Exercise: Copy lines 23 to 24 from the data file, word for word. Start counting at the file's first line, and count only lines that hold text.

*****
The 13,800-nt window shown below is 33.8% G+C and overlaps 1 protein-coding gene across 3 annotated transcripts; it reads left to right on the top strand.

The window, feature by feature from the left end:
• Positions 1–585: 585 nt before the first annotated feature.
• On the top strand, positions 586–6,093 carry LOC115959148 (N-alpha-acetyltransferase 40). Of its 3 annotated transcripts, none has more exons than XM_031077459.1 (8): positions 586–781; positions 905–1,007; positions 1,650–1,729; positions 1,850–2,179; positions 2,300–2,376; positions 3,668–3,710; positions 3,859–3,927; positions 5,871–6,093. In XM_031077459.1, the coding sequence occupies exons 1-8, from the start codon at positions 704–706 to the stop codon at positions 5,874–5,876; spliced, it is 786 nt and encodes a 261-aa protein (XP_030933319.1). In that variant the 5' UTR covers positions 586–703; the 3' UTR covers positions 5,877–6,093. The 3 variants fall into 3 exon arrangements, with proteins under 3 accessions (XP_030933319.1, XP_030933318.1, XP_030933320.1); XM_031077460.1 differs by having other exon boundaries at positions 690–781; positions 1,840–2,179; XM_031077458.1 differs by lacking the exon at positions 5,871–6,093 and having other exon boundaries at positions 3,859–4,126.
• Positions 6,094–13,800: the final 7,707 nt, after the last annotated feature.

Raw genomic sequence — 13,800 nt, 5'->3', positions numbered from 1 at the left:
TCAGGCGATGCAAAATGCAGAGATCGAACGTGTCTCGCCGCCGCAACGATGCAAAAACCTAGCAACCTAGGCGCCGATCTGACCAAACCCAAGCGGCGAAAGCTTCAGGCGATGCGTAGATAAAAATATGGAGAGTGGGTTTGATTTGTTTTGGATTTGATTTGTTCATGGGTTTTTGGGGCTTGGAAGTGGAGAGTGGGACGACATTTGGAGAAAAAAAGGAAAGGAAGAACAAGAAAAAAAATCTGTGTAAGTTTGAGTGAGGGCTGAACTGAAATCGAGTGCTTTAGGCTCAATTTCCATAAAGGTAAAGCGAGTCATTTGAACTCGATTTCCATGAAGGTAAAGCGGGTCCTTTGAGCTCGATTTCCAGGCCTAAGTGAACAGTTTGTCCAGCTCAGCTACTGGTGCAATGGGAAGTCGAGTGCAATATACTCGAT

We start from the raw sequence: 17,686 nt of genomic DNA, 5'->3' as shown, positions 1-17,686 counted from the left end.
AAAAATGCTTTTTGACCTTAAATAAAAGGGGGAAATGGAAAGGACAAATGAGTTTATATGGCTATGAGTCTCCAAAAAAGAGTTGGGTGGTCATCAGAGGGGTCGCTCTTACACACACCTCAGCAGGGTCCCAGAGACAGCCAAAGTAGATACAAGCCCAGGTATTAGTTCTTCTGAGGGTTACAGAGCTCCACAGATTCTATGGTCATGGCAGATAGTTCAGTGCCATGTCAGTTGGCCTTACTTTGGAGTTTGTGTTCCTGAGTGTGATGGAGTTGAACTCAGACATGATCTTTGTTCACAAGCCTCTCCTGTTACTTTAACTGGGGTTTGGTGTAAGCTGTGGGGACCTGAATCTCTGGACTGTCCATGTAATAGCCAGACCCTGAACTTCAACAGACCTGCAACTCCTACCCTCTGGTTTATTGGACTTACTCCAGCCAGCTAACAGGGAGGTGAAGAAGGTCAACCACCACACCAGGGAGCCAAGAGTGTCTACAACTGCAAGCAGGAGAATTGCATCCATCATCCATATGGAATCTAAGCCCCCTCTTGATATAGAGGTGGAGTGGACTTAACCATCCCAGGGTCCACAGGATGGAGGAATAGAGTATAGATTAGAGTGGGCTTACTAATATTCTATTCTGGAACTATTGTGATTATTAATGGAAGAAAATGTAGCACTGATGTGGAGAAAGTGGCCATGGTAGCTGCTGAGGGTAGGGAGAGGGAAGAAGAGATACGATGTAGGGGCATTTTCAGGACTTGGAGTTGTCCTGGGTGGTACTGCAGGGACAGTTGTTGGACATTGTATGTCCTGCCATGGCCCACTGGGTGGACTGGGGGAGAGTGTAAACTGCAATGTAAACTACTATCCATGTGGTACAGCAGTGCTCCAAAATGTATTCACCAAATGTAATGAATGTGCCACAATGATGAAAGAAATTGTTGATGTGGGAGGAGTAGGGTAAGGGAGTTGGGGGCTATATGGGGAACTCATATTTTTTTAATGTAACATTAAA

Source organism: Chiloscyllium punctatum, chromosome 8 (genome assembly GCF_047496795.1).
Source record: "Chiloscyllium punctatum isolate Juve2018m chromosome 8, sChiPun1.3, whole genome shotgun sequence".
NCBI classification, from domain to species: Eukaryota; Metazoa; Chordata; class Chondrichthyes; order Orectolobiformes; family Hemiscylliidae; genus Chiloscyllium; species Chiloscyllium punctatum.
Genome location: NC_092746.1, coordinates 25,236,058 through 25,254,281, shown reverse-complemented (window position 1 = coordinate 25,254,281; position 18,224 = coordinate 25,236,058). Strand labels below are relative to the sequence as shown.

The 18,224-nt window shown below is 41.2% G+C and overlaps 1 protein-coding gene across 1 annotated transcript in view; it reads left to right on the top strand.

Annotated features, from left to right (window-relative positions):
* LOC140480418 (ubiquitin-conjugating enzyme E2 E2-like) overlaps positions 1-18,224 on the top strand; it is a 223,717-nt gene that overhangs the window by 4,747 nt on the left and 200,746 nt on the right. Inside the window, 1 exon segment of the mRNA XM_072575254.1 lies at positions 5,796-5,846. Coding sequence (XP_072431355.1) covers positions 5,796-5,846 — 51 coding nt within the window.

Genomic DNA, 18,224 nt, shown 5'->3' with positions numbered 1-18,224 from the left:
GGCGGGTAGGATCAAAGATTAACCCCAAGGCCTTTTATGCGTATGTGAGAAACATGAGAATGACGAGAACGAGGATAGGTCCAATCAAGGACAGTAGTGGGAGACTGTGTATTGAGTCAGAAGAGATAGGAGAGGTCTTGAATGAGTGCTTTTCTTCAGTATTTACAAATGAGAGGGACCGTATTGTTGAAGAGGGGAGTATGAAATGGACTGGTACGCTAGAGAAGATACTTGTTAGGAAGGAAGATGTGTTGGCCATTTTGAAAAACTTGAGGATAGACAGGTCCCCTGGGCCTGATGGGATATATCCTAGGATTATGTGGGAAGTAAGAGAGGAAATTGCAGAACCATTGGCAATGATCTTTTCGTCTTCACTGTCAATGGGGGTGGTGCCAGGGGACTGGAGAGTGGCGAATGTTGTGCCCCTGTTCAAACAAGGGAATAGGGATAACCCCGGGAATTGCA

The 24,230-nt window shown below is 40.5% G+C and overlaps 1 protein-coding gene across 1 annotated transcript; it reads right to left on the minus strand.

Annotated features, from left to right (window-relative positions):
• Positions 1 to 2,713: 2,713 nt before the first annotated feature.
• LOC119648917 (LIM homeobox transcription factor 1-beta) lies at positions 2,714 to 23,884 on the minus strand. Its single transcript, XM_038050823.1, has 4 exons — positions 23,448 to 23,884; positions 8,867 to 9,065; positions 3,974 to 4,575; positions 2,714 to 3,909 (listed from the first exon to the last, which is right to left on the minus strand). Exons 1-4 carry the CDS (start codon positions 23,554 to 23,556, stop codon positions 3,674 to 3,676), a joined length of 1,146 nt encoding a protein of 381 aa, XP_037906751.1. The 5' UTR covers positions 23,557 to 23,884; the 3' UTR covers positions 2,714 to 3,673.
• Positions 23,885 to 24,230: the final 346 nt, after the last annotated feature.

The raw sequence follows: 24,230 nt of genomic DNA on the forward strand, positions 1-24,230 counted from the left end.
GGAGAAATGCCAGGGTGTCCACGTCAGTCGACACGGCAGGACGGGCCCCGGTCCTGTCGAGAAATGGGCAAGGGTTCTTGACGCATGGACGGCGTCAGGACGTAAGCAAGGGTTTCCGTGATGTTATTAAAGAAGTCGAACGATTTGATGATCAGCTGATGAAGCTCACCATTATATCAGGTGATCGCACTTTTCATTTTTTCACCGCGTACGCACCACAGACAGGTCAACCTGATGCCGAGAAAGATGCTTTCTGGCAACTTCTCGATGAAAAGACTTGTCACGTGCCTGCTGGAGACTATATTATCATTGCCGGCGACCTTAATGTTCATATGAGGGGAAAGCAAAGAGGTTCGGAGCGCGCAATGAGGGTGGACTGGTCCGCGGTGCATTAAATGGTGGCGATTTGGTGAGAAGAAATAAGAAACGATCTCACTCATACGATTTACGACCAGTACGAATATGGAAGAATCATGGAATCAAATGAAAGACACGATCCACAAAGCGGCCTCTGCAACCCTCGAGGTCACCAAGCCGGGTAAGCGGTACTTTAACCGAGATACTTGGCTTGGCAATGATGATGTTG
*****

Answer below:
• Positions 23,885 to 24,230: the final 346 nt, after the last annotated feature.

The raw sequence follows: 24,230 nt of genomic DNA on the forward strand, positions 1-24,230 counted from the left end.